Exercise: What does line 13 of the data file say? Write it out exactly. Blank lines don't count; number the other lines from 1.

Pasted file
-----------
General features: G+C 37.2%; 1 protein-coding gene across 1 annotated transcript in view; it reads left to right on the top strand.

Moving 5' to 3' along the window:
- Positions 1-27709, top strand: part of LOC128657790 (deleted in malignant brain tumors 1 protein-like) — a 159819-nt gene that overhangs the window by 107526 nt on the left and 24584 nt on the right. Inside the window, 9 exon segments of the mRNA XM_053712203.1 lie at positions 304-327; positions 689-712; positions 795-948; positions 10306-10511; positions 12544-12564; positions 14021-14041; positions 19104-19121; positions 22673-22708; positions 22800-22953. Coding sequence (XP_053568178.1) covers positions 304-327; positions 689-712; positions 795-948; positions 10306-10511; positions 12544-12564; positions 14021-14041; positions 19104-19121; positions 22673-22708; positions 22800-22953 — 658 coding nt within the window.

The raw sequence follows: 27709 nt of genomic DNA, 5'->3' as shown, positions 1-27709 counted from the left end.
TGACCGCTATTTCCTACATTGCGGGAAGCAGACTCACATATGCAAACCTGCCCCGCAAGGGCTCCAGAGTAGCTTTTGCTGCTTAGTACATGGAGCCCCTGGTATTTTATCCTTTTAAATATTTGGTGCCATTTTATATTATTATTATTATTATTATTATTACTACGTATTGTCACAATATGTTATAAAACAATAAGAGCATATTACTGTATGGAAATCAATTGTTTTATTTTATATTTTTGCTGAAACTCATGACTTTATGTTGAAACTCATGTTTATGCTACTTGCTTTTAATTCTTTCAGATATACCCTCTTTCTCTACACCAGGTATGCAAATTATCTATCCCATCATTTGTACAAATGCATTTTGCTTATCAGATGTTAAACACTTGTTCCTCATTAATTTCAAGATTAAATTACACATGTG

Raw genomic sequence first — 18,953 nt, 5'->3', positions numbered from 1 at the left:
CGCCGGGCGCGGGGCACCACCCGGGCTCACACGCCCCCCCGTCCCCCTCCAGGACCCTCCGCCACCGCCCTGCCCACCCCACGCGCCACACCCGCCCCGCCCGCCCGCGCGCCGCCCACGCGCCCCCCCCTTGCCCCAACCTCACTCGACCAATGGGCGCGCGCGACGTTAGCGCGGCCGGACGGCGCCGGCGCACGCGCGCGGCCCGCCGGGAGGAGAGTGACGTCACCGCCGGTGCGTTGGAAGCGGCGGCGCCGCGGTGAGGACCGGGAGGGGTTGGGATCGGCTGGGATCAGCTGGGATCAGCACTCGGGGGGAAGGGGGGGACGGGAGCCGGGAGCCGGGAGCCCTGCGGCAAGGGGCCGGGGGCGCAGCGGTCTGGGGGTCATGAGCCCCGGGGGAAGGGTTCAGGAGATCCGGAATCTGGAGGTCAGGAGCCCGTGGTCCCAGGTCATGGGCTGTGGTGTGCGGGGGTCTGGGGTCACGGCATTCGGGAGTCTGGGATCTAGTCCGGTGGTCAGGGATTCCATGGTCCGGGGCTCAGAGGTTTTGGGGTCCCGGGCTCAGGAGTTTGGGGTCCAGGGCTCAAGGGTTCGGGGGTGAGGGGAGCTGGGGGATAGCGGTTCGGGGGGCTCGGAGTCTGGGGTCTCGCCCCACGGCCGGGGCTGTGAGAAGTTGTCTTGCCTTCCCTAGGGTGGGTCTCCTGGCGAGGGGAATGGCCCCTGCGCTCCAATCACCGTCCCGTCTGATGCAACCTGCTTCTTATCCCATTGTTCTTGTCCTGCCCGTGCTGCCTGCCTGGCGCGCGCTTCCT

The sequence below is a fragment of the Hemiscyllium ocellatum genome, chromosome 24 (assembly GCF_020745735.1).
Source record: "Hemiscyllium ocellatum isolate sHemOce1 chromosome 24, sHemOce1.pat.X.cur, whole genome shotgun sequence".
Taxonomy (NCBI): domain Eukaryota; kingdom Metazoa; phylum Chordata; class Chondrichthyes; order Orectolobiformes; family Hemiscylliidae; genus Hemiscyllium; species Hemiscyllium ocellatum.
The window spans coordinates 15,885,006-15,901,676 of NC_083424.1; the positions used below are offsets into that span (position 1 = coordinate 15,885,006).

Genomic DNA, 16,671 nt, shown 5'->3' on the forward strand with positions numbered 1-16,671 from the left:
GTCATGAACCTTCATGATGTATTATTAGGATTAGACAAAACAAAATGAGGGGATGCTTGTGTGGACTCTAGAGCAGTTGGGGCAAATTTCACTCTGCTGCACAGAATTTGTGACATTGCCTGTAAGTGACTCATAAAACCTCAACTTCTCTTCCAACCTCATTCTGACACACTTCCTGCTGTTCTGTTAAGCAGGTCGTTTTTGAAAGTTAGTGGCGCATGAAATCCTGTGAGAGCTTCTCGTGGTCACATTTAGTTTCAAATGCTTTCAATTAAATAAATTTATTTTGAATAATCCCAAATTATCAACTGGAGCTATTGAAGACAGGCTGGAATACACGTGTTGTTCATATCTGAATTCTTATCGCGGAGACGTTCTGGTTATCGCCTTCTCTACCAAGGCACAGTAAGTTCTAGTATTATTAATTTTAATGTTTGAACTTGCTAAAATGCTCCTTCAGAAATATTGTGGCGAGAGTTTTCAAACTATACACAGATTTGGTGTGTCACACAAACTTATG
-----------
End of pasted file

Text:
GTCATGAACCTTCATGATGTATTATTAGGATTAGACAAAACAAAATGAGGGGATGCTTGTGTGGACTCTAGAGCAGTTGGGGCAAATTTCACTCTGCTGCACAGAATTTGTGACATTGCCTGTAAGTGACTCATAAAACCTCAACTTCTCTTCCAACCTCATTCTGACACACTTCCTGCTGTTCTGTTAAGCAGGTCGTTTTTGAAAGTTAGTGGCGCATGAAATCCTGTGAGAGCTTCTCGTGGTCACATTTAGTTTCAAATGCTTTCAATTAAATAAATTTATTTTGAATAATCCCAAATTATCAACTGGAGCTATTGAAGACAGGCTGGAATACACGTGTTGTTCATATCTGAATTCTTATCGCGGAGACGTTCTGGTTATCGCCTTCTCTACCAAGGCACAGTAAGTTCTAGTATTATTAATTTTAATGTTTGAACTTGCTAAAATGCTCCTTCAGAAATATTGTGGCGAGAGTTTTCAAACTATACACAGATTTGGTGTGTCACACAAACTTATG